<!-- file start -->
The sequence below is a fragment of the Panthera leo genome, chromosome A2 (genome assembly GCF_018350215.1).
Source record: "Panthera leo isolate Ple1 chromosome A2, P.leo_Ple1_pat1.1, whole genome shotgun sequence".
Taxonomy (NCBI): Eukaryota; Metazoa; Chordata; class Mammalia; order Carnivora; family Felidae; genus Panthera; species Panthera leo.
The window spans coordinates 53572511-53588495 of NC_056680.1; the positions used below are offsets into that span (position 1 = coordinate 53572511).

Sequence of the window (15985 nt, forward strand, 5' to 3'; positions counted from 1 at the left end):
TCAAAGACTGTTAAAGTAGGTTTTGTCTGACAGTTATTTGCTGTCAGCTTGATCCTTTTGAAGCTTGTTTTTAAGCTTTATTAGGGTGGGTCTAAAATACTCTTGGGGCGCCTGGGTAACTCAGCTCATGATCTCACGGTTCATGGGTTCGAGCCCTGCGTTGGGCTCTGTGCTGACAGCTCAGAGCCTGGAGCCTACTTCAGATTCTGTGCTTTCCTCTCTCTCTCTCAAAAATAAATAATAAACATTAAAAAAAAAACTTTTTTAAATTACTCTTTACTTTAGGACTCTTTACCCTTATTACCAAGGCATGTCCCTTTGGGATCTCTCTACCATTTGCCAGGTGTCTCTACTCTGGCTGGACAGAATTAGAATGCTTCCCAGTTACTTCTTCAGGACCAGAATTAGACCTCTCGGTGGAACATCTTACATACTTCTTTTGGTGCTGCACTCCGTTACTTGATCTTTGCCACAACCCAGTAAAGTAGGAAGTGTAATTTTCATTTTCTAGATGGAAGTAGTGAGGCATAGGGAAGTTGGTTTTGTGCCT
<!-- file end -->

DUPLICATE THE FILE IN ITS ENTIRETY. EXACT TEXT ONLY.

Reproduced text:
The sequence below is a fragment of the Panthera leo genome, chromosome A2 (genome assembly GCF_018350215.1).
Source record: "Panthera leo isolate Ple1 chromosome A2, P.leo_Ple1_pat1.1, whole genome shotgun sequence".
Taxonomy (NCBI): Eukaryota; Metazoa; Chordata; class Mammalia; order Carnivora; family Felidae; genus Panthera; species Panthera leo.
The window spans coordinates 53572511-53588495 of NC_056680.1; the positions used below are offsets into that span (position 1 = coordinate 53572511).

Sequence of the window (15985 nt, forward strand, 5' to 3'; positions counted from 1 at the left end):
TCAAAGACTGTTAAAGTAGGTTTTGTCTGACAGTTATTTGCTGTCAGCTTGATCCTTTTGAAGCTTGTTTTTAAGCTTTATTAGGGTGGGTCTAAAATACTCTTGGGGCGCCTGGGTAACTCAGCTCATGATCTCACGGTTCATGGGTTCGAGCCCTGCGTTGGGCTCTGTGCTGACAGCTCAGAGCCTGGAGCCTACTTCAGATTCTGTGCTTTCCTCTCTCTCTCTCAAAAATAAATAATAAACATTAAAAAAAAAACTTTTTTAAATTACTCTTTACTTTAGGACTCTTTACCCTTATTACCAAGGCATGTCCCTTTGGGATCTCTCTACCATTTGCCAGGTGTCTCTACTCTGGCTGGACAGAATTAGAATGCTTCCCAGTTACTTCTTCAGGACCAGAATTAGACCTCTCGGTGGAACATCTTACATACTTCTTTTGGTGCTGCACTCCGTTACTTGATCTTTGCCACAACCCAGTAAAGTAGGAAGTGTAATTTTCATTTTCTAGATGGAAGTAGTGAGGCATAGGGAAGTTGGTTTTGTGCCT